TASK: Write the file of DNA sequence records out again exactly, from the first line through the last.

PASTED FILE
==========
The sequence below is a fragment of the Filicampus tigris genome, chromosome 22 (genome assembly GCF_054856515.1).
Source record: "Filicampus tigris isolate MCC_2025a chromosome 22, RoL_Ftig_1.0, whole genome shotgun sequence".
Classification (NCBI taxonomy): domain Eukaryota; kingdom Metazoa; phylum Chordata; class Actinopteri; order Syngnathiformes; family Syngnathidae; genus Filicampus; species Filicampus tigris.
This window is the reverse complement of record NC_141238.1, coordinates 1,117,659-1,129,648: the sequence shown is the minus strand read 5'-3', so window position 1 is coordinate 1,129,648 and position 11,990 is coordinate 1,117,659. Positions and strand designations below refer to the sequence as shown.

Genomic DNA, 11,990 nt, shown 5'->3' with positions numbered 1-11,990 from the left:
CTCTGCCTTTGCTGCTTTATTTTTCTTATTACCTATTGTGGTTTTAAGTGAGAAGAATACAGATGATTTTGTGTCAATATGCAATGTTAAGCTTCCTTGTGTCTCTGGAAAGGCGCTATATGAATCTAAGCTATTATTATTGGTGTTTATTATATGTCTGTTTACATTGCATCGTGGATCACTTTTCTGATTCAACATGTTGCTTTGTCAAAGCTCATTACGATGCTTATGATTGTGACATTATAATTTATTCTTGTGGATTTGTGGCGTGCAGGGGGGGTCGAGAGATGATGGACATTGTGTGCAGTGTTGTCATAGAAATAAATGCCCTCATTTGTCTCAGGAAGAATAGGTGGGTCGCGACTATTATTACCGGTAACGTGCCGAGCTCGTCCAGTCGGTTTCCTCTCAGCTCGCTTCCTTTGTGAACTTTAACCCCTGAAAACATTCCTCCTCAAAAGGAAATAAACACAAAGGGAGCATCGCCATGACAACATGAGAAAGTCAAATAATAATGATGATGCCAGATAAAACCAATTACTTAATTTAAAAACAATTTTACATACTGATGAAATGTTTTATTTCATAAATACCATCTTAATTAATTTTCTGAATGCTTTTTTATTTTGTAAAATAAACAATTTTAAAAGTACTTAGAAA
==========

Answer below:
The sequence below is a fragment of the Filicampus tigris genome, chromosome 22 (genome assembly GCF_054856515.1).
Source record: "Filicampus tigris isolate MCC_2025a chromosome 22, RoL_Ftig_1.0, whole genome shotgun sequence".
Classification (NCBI taxonomy): domain Eukaryota; kingdom Metazoa; phylum Chordata; class Actinopteri; order Syngnathiformes; family Syngnathidae; genus Filicampus; species Filicampus tigris.
This window is the reverse complement of record NC_141238.1, coordinates 1,117,659-1,129,648: the sequence shown is the minus strand read 5'-3', so window position 1 is coordinate 1,129,648 and position 11,990 is coordinate 1,117,659. Positions and strand designations below refer to the sequence as shown.

Genomic DNA, 11,990 nt, shown 5'->3' with positions numbered 1-11,990 from the left:
CTCTGCCTTTGCTGCTTTATTTTTCTTATTACCTATTGTGGTTTTAAGTGAGAAGAATACAGATGATTTTGTGTCAATATGCAATGTTAAGCTTCCTTGTGTCTCTGGAAAGGCGCTATATGAATCTAAGCTATTATTATTGGTGTTTATTATATGTCTGTTTACATTGCATCGTGGATCACTTTTCTGATTCAACATGTTGCTTTGTCAAAGCTCATTACGATGCTTATGATTGTGACATTATAATTTATTCTTGTGGATTTGTGGCGTGCAGGGGGGGTCGAGAGATGATGGACATTGTGTGCAGTGTTGTCATAGAAATAAATGCCCTCATTTGTCTCAGGAAGAATAGGTGGGTCGCGACTATTATTACCGGTAACGTGCCGAGCTCGTCCAGTCGGTTTCCTCTCAGCTCGCTTCCTTTGTGAACTTTAACCCCTGAAAACATTCCTCCTCAAAAGGAAATAAACACAAAGGGAGCATCGCCATGACAACATGAGAAAGTCAAATAATAATGATGATGCCAGATAAAACCAATTACTTAATTTAAAAACAATTTTACATACTGATGAAATGTTTTATTTCATAAATACCATCTTAATTAATTTTCTGAATGCTTTTTTATTTTGTAAAATAAACAATTTTAAAAGTACTTAGAAA